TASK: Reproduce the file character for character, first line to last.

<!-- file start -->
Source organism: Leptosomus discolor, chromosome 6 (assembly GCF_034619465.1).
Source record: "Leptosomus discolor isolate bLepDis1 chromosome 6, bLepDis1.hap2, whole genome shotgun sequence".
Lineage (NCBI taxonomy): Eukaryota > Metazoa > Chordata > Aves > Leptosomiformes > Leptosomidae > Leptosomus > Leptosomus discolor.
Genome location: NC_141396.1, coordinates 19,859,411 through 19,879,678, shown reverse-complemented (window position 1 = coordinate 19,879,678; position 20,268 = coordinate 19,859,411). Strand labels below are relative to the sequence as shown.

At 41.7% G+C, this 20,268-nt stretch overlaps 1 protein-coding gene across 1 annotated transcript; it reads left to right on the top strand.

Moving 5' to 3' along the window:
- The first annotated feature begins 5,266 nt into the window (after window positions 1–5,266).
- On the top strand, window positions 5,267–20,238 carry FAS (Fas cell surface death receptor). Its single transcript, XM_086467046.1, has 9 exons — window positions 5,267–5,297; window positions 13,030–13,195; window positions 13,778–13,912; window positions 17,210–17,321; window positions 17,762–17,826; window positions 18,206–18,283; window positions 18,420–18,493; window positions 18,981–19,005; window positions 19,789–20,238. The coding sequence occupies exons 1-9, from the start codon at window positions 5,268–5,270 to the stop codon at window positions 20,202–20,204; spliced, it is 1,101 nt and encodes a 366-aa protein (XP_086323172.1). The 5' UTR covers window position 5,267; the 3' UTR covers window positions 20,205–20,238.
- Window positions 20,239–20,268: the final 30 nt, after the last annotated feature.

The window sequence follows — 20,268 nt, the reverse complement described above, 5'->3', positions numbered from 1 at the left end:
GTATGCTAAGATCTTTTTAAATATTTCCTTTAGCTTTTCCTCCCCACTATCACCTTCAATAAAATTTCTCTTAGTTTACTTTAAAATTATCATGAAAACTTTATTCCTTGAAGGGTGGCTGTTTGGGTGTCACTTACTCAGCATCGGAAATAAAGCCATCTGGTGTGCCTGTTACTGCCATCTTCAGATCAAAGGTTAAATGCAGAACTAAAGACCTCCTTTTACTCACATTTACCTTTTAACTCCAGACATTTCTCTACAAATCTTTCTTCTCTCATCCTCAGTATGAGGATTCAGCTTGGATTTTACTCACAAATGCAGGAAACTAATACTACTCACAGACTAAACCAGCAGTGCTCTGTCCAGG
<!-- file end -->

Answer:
Source organism: Leptosomus discolor, chromosome 6 (assembly GCF_034619465.1).
Source record: "Leptosomus discolor isolate bLepDis1 chromosome 6, bLepDis1.hap2, whole genome shotgun sequence".
Lineage (NCBI taxonomy): Eukaryota > Metazoa > Chordata > Aves > Leptosomiformes > Leptosomidae > Leptosomus > Leptosomus discolor.
Genome location: NC_141396.1, coordinates 19,859,411 through 19,879,678, shown reverse-complemented (window position 1 = coordinate 19,879,678; position 20,268 = coordinate 19,859,411). Strand labels below are relative to the sequence as shown.

At 41.7% G+C, this 20,268-nt stretch overlaps 1 protein-coding gene across 1 annotated transcript; it reads left to right on the top strand.

Moving 5' to 3' along the window:
- The first annotated feature begins 5,266 nt into the window (after window positions 1–5,266).
- On the top strand, window positions 5,267–20,238 carry FAS (Fas cell surface death receptor). Its single transcript, XM_086467046.1, has 9 exons — window positions 5,267–5,297; window positions 13,030–13,195; window positions 13,778–13,912; window positions 17,210–17,321; window positions 17,762–17,826; window positions 18,206–18,283; window positions 18,420–18,493; window positions 18,981–19,005; window positions 19,789–20,238. The coding sequence occupies exons 1-9, from the start codon at window positions 5,268–5,270 to the stop codon at window positions 20,202–20,204; spliced, it is 1,101 nt and encodes a 366-aa protein (XP_086323172.1). The 5' UTR covers window position 5,267; the 3' UTR covers window positions 20,205–20,238.
- Window positions 20,239–20,268: the final 30 nt, after the last annotated feature.

The window sequence follows — 20,268 nt, the reverse complement described above, 5'->3', positions numbered from 1 at the left end:
GTATGCTAAGATCTTTTTAAATATTTCCTTTAGCTTTTCCTCCCCACTATCACCTTCAATAAAATTTCTCTTAGTTTACTTTAAAATTATCATGAAAACTTTATTCCTTGAAGGGTGGCTGTTTGGGTGTCACTTACTCAGCATCGGAAATAAAGCCATCTGGTGTGCCTGTTACTGCCATCTTCAGATCAAAGGTTAAATGCAGAACTAAAGACCTCCTTTTACTCACATTTACCTTTTAACTCCAGACATTTCTCTACAAATCTTTCTTCTCTCATCCTCAGTATGAGGATTCAGCTTGGATTTTACTCACAAATGCAGGAAACTAATACTACTCACAGACTAAACCAGCAGTGCTCTGTCCAGG